Book Review: Who's on First?
Authors: Bud Abbott, Lou Costello and illustrated by John Martz
Published by Quark Books
Release: Feb. 19, 2013

It’s always brave to try and reinvent a classic. Happily, editor David Borgenicht decided that paying tribute to this classic wasn’t a matter of changing it and modifying it for a modern audience but spinning it and introducing the classics to a group of people who probably had never actually seen it -- kids.

And while the target audience of this book is children of 7-plus, it’s a book that delights not just the little ones, but the parents, grandparents, aunts, uncles and older siblings who not only get to recall the great classic but share in the delight and humor through the eyes of a child. In that it’s a book for kids of all ages.


Of course reviewing a book aimed at children isn’t exactly standard operating procedure for us here at At Home Plate. So to see just how successful this routine came out as a children’s book I had to recruit my favorite five year old (yeah I know they suggest that it’s for 7-plus, but I happen to live with a five year old) so I could see just how she liked the book.

Hard to decide if this was a smash hit or a home run because either analogy works. Not only did she get the concepts, but she could read the book herself, over and over, laughing harder and harder as she reread the book time and time again. In the first 24-hour period she read the book to herself at least a dozen times and the more she read it the more she started making jokes and doing things like coming up to me and asking “who’s on first?” then giggling uncontrollably every time I fed her the next line.

Now my daughter has watched baseball with me since she was old enough to care about TV, so she probably has at least a slight advantage over many kids her age when it comes to understanding the game and she easily grasped most of the concepts of the famed skit. However I think this is a great gateway book for young kids trying to understand a bit about how the national pastime actually works.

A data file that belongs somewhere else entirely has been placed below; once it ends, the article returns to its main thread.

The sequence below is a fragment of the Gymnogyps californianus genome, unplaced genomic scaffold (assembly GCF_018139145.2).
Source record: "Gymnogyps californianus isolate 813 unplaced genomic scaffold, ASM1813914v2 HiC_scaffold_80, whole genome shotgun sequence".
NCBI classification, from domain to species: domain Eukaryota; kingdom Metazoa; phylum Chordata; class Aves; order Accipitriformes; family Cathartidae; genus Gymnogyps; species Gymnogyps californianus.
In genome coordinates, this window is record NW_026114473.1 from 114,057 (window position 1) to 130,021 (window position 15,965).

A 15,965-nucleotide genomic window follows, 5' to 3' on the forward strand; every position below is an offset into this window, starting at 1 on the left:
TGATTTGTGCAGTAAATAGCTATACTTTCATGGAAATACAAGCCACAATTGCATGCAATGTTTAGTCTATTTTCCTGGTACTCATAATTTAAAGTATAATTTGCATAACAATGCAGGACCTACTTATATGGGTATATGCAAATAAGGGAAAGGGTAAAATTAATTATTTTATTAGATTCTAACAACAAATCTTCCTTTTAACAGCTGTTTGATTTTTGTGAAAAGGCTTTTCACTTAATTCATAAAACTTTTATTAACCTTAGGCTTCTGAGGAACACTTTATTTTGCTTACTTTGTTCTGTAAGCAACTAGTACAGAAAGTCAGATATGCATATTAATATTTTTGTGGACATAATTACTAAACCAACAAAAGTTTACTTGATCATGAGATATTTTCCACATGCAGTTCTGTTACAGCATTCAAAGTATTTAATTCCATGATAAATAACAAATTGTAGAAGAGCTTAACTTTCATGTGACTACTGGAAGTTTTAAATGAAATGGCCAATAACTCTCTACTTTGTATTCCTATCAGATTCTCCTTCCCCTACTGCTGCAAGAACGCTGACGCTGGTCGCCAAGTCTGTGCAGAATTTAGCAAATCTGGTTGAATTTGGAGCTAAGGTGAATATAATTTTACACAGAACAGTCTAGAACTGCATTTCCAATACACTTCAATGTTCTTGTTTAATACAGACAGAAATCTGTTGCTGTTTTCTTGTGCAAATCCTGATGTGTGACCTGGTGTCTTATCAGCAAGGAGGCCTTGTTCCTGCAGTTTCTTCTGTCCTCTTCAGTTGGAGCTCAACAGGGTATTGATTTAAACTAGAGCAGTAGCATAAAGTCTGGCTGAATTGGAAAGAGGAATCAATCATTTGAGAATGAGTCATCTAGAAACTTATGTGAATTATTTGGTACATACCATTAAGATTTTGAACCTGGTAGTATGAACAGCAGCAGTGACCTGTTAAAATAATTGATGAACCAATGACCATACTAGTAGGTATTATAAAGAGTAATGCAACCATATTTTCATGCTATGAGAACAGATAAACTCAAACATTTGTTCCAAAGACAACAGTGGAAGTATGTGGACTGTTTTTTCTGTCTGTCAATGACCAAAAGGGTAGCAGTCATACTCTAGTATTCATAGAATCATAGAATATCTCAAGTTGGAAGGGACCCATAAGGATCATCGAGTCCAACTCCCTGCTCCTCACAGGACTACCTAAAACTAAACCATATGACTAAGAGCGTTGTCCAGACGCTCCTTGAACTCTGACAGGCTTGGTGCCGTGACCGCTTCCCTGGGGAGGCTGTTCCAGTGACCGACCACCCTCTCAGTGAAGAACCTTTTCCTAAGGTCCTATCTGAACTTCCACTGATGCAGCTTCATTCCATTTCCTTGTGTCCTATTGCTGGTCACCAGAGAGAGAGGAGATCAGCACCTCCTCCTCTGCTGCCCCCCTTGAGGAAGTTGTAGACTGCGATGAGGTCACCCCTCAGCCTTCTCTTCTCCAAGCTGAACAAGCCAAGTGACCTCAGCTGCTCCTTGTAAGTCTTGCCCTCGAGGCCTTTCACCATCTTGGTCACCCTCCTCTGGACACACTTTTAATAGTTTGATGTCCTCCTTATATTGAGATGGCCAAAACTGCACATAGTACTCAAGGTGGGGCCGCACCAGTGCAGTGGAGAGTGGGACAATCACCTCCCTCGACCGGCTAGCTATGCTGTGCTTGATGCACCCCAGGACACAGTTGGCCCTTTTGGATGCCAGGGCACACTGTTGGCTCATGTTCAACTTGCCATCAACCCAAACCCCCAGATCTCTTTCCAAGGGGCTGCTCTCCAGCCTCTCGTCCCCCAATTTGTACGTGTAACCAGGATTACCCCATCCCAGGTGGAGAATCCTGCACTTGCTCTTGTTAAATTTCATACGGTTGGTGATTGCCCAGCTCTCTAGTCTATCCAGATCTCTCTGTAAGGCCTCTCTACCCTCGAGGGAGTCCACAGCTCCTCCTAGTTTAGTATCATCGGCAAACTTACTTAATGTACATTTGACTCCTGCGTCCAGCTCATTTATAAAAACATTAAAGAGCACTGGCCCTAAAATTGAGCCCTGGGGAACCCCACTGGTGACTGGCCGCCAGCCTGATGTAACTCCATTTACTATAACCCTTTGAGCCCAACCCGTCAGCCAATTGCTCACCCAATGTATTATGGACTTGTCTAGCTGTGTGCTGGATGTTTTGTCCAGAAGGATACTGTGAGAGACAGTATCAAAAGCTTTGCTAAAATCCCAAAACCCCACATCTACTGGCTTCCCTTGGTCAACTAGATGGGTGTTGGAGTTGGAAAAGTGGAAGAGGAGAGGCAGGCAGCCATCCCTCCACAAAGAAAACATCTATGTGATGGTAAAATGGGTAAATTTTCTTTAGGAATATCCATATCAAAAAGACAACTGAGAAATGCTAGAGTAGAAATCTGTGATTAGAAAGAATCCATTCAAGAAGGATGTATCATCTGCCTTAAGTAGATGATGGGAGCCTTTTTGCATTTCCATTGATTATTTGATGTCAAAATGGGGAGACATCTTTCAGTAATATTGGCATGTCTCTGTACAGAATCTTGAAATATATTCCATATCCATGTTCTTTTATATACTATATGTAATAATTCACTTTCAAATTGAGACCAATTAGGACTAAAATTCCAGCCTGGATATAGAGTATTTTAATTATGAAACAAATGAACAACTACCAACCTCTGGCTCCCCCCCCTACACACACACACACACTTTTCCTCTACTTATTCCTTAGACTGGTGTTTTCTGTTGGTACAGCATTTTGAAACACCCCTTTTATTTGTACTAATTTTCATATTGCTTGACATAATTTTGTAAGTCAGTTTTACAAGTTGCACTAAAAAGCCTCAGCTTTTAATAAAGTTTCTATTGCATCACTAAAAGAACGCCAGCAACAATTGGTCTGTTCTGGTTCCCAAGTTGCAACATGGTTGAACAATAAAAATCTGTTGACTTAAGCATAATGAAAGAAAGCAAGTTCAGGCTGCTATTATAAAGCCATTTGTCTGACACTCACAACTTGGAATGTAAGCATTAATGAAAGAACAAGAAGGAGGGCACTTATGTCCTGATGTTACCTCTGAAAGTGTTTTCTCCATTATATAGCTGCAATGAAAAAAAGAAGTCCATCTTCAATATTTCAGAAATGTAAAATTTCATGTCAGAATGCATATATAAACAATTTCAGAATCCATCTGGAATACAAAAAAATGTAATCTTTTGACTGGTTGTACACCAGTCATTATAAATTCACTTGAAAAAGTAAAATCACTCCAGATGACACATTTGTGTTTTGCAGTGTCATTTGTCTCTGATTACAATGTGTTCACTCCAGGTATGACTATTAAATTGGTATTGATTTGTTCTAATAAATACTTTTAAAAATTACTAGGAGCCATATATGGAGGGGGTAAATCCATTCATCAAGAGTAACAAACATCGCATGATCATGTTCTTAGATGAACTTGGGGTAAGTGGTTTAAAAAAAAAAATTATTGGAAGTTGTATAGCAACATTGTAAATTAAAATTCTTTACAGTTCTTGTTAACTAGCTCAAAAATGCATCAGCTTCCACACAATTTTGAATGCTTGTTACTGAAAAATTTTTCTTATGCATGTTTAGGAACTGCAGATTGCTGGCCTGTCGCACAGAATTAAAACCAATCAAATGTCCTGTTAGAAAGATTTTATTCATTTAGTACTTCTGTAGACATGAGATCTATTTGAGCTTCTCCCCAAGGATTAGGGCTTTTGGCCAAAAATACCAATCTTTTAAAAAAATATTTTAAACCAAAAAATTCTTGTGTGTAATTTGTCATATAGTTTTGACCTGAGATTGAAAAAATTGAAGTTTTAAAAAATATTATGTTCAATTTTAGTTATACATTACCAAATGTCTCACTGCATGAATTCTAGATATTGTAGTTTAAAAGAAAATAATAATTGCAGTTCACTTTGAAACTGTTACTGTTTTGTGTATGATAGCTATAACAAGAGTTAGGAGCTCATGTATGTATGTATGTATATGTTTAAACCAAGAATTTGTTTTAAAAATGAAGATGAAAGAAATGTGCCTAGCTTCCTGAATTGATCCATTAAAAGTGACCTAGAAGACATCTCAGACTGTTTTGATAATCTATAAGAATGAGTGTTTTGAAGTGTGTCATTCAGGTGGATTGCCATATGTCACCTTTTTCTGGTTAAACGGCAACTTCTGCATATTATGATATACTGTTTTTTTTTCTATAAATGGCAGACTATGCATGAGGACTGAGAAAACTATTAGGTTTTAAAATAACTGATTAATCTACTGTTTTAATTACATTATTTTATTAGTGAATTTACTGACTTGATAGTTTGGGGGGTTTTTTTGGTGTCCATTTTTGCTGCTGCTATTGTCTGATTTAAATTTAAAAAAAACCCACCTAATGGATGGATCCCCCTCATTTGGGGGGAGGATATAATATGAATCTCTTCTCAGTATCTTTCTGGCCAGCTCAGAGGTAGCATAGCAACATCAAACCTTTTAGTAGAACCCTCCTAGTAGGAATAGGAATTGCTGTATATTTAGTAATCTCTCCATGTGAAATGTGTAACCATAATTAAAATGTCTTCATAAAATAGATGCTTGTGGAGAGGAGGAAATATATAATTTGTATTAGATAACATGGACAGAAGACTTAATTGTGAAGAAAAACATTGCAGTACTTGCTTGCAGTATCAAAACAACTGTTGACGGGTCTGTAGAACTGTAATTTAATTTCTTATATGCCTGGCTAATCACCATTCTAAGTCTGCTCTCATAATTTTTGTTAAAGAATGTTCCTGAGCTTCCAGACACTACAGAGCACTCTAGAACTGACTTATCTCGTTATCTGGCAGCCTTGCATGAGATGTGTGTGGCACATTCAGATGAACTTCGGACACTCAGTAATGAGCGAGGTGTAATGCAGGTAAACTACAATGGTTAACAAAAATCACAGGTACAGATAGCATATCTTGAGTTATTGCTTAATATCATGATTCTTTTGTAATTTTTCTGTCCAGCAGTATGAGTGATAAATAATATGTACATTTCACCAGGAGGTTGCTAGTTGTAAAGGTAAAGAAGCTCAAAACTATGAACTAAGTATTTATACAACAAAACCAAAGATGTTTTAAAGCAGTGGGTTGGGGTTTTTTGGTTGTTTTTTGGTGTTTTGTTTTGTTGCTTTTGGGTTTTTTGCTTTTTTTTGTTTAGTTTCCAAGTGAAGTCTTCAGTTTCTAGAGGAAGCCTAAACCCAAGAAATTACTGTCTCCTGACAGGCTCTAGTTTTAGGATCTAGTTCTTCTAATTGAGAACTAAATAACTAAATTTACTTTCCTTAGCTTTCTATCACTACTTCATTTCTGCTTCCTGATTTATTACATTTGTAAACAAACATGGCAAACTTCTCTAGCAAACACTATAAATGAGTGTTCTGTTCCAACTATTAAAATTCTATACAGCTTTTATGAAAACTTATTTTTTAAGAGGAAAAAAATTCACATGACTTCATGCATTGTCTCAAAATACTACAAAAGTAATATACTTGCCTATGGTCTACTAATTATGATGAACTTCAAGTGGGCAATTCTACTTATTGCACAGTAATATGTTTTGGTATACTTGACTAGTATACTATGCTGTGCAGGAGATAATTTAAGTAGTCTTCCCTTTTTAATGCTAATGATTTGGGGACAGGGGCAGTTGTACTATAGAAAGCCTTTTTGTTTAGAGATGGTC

The humor endures even more than 80 years later through the well thought out illustrations of John Martz (which portray each of the characters as a anthropomorphized animal). These simplify the book enough that even young children are able to figure out when Abbott is asking his who, what, why and when questions and when Costello is using those same concepts as proper names.

All in all this is a fun little book -- and it was done far better than I could have imagined them doing it. That said, it’s a novelty book for adults, but a great fun read for the kids.

If you’ve got children between 6-9 (or those precocious enough to read and get things a little earlier) it’s a sure winner. Give it a solid 3 balls for that crowd, but for adults knock it down a full ball to 2 balls. You’ll still really enjoy it. After all it is a baseball classic. writes its book reviews with the following rating scale in mind:
Four Balls: An exceptional book that truly earns a walk straight to the local book store to get a copy.

Three Balls: This book stands out from its peers and is highly recommended.

Two Balls: A book worth reading/owning and is usually above average.

One Ball: This book has something to say but is nothing special.